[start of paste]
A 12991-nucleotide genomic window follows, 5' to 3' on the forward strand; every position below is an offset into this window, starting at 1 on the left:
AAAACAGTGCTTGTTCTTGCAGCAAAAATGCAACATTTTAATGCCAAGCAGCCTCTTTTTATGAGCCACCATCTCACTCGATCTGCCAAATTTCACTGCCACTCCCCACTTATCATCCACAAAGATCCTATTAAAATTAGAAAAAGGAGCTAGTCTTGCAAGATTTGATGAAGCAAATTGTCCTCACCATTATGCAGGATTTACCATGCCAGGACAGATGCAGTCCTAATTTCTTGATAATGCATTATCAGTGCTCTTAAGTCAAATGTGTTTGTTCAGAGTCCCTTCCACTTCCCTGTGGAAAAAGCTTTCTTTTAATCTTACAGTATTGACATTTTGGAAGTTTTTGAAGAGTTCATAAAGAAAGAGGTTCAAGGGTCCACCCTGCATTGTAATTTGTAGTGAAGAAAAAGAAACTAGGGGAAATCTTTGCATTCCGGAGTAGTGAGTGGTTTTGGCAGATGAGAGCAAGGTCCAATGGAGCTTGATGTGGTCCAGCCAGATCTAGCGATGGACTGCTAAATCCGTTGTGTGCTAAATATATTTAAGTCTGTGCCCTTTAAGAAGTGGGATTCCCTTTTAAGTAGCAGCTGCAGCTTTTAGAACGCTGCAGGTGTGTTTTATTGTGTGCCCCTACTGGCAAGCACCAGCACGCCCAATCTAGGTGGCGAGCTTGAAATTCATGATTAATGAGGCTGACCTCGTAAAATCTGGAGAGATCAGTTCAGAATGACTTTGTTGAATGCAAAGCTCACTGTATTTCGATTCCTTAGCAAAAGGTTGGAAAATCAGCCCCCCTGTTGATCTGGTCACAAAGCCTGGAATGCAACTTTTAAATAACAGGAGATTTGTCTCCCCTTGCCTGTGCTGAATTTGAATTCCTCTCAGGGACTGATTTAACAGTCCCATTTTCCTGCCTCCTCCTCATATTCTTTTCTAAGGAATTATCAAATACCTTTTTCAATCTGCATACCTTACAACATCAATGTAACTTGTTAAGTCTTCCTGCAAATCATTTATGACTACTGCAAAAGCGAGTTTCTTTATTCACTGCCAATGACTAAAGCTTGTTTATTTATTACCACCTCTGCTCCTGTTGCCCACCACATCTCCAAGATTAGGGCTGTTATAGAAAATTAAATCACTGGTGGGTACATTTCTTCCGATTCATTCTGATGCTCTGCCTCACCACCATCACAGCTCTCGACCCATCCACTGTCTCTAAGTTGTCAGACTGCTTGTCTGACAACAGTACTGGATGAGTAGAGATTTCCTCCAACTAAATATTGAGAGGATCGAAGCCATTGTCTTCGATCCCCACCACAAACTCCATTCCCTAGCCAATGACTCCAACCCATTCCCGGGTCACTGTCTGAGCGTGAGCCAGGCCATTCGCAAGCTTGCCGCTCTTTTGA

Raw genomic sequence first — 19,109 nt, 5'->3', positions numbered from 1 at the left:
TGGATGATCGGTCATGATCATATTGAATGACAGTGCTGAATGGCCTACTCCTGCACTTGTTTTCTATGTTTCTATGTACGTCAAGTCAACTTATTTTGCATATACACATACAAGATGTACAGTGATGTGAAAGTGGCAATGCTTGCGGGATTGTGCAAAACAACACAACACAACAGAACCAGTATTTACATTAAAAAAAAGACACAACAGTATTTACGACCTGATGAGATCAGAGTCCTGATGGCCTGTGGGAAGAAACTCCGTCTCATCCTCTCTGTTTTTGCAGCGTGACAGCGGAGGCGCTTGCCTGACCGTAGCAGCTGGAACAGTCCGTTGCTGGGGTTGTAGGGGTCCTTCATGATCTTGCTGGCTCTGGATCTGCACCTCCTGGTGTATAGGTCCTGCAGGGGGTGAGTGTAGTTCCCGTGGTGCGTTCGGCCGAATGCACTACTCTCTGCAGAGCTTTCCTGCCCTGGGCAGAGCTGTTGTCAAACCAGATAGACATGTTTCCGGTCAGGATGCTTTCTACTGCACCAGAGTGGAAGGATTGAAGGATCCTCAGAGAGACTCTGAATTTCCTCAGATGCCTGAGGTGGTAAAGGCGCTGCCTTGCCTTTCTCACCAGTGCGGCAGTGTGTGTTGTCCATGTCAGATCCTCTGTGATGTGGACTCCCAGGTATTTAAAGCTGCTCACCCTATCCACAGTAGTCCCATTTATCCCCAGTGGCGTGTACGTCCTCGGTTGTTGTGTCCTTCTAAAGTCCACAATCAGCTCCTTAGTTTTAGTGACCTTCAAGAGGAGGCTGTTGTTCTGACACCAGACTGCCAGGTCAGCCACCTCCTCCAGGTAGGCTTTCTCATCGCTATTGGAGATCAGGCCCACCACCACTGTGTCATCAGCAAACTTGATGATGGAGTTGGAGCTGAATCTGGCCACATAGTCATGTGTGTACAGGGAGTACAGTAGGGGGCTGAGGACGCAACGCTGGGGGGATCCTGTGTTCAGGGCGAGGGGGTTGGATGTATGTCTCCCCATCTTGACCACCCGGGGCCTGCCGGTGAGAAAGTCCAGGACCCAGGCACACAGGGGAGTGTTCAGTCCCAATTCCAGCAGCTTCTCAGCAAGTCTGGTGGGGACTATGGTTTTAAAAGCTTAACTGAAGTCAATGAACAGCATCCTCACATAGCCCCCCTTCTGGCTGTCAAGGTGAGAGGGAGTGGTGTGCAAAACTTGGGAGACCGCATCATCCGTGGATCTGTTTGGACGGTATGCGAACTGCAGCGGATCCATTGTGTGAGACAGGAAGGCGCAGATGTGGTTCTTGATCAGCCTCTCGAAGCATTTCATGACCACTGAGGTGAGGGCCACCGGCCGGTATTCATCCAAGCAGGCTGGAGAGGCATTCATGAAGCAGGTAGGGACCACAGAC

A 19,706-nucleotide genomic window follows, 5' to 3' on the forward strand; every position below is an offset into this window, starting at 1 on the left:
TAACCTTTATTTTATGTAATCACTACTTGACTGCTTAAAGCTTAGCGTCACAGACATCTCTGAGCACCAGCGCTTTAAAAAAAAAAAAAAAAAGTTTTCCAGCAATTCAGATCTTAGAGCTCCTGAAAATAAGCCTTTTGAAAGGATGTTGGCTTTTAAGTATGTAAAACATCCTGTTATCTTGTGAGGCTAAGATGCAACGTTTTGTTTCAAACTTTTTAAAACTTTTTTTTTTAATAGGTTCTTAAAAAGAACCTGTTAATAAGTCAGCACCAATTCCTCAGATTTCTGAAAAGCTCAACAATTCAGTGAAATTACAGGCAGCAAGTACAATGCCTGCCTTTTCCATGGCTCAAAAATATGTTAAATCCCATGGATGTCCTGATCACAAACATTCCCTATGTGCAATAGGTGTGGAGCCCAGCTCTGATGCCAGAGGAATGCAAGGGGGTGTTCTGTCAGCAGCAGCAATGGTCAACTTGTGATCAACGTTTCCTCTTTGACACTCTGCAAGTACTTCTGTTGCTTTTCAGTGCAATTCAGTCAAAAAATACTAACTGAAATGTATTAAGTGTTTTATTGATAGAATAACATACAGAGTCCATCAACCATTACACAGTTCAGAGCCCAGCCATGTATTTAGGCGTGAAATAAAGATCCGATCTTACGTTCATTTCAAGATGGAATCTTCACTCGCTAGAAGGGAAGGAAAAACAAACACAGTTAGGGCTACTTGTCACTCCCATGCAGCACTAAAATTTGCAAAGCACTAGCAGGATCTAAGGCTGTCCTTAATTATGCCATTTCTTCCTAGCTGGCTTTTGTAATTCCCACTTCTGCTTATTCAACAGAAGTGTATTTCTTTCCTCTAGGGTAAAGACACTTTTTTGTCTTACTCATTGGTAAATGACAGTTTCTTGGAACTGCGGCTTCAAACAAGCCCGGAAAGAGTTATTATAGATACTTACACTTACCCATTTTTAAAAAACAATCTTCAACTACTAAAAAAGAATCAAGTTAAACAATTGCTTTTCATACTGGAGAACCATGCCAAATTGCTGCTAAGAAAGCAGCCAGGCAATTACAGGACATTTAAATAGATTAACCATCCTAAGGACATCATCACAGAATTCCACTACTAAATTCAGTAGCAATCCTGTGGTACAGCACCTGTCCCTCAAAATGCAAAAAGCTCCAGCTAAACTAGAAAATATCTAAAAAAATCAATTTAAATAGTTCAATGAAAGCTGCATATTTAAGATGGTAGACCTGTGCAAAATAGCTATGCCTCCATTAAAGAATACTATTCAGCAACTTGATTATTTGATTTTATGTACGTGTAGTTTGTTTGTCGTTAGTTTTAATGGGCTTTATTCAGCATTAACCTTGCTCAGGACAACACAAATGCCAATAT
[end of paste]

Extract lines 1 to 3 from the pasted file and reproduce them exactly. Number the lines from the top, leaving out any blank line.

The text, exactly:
A 12991-nucleotide genomic window follows, 5' to 3' on the forward strand; every position below is an offset into this window, starting at 1 on the left:
AAAACAGTGCTTGTTCTTGCAGCAAAAATGCAACATTTTAATGCCAAGCAGCCTCTTTTTATGAGCCACCATCTCACTCGATCTGCCAAATTTCACTGCCACTCCCCACTTATCATCCACAAAGATCCTATTAAAATTAGAAAAAGGAGCTAGTCTTGCAAGATTTGATGAAGCAAATTGTCCTCACCATTATGCAGGATTTACCATGCCAGGACAGATGCAGTCCTAATTTCTTGATAATGCATTATCAGTGCTCTTAAGTCAAATGTGTTTGTTCAGAGTCCCTTCCACTTCCCTGTGGAAAAAGCTTTCTTTTAATCTTACAGTATTGACATTTTGGAAGTTTTTGAAGAGTTCATAAAGAAAGAGGTTCAAGGGTCCACCCTGCATTGTAATTTGTAGTGAAGAAAAAGAAACTAGGGGAAATCTTTGCATTCCGGAGTAGTGAGTGGTTTTGGCAGATGAGAGCAAGGTCCAATGGAGCTTGATGTGGTCCAGCCAGATCTAGCGATGGACTGCTAAATCCGTTGTGTGCTAAATATATTTAAGTCTGTGCCCTTTAAGAAGTGGGATTCCCTTTTAAGTAGCAGCTGCAGCTTTTAGAACGCTGCAGGTGTGTTTTATTGTGTGCCCCTACTGGCAAGCACCAGCACGCCCAATCTAGGTGGCGAGCTTGAAATTCATGATTAATGAGGCTGACCTCGTAAAATCTGGAGAGATCAGTTCAGAATGACTTTGTTGAATGCAAAGCTCACTGTATTTCGATTCCTTAGCAAAAGGTTGGAAAATCAGCCCCCCTGTTGATCTGGTCACAAAGCCTGGAATGCAACTTTTAAATAACAGGAGATTTGTCTCCCCTTGCCTGTGCTGAATTTGAATTCCTCTCAGGGACTGATTTAACAGTCCCATTTTCCTGCCTCCTCCTCATATTCTTTTCTAAGGAATTATCAAATACCTTTTTCAATCTGCATACCTTACAACATCAATGTAACTTGTTAAGTCTTCCTGCAAATCATTTATGACTACTGCAAAAGCGAGTTTCTTTATTCACTGCCAATGACTAAAGCTTGTTTATTTATTACCACCTCTGCTCCTGTTGCCCACCACATCTCCAAGATTAGGGCTGTTATAGAAAATTAAATCACTGGTGGGTACATTTCTTCCGATTCATTCTGATGCTCTGCCTCACCACCATCACAGCTCTCGACCCATCCACTGTCTCTAAGTTGTCAGACTGCTTGTCTGACAACAGTACTGGATGAGTAGAGATTTCCTCCAACTAAATATTGAGAGGATCGAAGCCATTGTCTTCGATCCCCACCACAAACTCCATTCCCTAGCCAATGACTCCAACCCATTCCCGGGTCACTGTCTGAGCGTGAGCCAGGCCATTCGCAAGCTTGCCGCTCTTTTGA

Raw genomic sequence first — 19,109 nt, 5'->3', positions numbered from 1 at the left: